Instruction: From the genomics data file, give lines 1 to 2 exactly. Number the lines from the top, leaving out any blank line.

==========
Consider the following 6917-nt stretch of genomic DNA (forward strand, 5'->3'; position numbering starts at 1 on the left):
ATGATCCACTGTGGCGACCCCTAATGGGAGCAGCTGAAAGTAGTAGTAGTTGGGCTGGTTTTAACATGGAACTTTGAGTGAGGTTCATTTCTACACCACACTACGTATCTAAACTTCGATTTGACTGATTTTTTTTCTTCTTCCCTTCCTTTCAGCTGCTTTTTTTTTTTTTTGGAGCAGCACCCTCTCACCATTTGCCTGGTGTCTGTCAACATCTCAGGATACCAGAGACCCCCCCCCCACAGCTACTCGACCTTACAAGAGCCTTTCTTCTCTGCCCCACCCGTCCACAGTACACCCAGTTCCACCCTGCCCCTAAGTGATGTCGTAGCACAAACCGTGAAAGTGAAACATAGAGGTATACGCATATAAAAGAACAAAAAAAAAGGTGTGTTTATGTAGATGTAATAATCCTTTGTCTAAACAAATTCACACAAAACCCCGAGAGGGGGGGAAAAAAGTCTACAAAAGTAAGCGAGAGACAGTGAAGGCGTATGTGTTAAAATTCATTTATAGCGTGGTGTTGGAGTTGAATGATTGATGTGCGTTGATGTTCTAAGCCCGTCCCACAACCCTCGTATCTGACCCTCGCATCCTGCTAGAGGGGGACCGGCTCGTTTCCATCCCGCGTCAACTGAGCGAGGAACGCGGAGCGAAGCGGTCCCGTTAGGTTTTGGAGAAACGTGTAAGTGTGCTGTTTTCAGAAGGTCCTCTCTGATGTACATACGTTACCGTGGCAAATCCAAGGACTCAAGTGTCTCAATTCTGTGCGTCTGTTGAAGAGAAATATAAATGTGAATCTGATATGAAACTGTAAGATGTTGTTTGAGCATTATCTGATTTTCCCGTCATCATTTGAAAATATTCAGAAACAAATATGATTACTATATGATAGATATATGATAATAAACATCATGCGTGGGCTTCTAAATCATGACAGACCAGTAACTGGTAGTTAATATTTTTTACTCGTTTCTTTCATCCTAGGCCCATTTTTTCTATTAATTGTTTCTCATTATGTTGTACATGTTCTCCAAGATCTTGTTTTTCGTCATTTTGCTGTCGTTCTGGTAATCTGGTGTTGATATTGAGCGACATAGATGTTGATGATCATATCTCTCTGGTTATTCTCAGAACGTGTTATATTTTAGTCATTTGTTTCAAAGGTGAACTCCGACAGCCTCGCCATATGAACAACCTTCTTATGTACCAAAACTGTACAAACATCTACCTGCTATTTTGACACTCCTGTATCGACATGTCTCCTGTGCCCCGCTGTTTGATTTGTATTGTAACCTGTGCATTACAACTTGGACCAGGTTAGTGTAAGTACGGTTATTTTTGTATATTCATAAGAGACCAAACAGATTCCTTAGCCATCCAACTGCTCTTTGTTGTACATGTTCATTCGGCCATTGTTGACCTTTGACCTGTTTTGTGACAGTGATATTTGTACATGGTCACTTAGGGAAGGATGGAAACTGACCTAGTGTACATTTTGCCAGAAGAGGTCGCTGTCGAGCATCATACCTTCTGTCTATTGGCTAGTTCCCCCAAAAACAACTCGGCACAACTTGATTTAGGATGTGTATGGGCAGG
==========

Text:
Consider the following 6917-nt stretch of genomic DNA (forward strand, 5'->3'; position numbering starts at 1 on the left):
ATGATCCACTGTGGCGACCCCTAATGGGAGCAGCTGAAAGTAGTAGTAGTTGGGCTGGTTTTAACATGGAACTTTGAGTGAGGTTCATTTCTACACCACACTACGTATCTAAACTTCGATTTGACTGATTTTTTTTCTTCTTCCCTTCCTTTCAGCTGCTTTTTTTTTTTTTTGGAGCAGCACCCTCTCACCATTTGCCTGGTGTCTGTCAACATCTCAGGATACCAGAGACCCCCCCCCCACAGCTACTCGACCTTACAAGAGCCTTTCTTCTCTGCCCCACCCGTCCACAGTACACCCAGTTCCACCCTGCCCCTAAGTGATGTCGTAGCACAAACCGTGAAAGTGAAACATAGAGGTATACGCATATAAAAGAACAAAAAAAAAGGTGTGTTTATGTAGATGTAATAATCCTTTGTCTAAACAAATTCACACAAAACCCCGAGAGGGGGGGAAAAAAGTCTACAAAAGTAAGCGAGAGACAGTGAAGGCGTATGTGTTAAAATTCATTTATAGCGTGGTGTTGGAGTTGAATGATTGATGTGCGTTGATGTTCTAAGCCCGTCCCACAACCCTCGTATCTGACCCTCGCATCCTGCTAGAGGGGGACCGGCTCGTTTCCATCCCGCGTCAACTGAGCGAGGAACGCGGAGCGAAGCGGTCCCGTTAGGTTTTGGAGAAACGTGTAAGTGTGCTGTTTTCAGAAGGTCCTCTCTGATGTACATACGTTACCGTGGCAAATCCAAGGACTCAAGTGTCTCAATTCTGTGCGTCTGTTGAAGAGAAATATAAATGTGAATCTGATATGAAACTGTAAGATGTTGTTTGAGCATTATCTGATTTTCCCGTCATCATTTGAAAATATTCAGAAACAAATATGATTACTATATGATAGATATATGATAATAAACATCATGCGTGGGCTTCTAAATCATGACAGACCAGTAACTGGTAGTTAATATTTTTTACTCGTTTCTTTCATCCTAGGCCCATTTTTTCTATTAATTGTTTCTCATTATGTTGTACATGTTCTCCAAGATCTTGTTTTTCGTCATTTTGCTGTCGTTCTGGTAATCTGGTGTTGATATTGAGCGACATAGATGTTGATGATCATATCTCTCTGGTTATTCTCAGAACGTGTTATATTTTAGTCATTTGTTTCAAAGGTGAACTCCGACAGCCTCGCCATATGAACAACCTTCTTATGTACCAAAACTGTACAAACATCTACCTGCTATTTTGACACTCCTGTATCGACATGTCTCCTGTGCCCCGCTGTTTGATTTGTATTGTAACCTGTGCATTACAACTTGGACCAGGTTAGTGTAAGTACGGTTATTTTTGTATATTCATAAGAGACCAAACAGATTCCTTAGCCATCCAACTGCTCTTTGTTGTACATGTTCATTCGGCCATTGTTGACCTTTGACCTGTTTTGTGACAGTGATATTTGTACATGGTCACTTAGGGAAGGATGGAAACTGACCTAGTGTACATTTTGCCAGAAGAGGTCGCTGTCGAGCATCATACCTTCTGTCTATTGGCTAGTTCCCCCAAAAACAACTCGGCACAACTTGATTTAGGATGTGTATGGGCAGG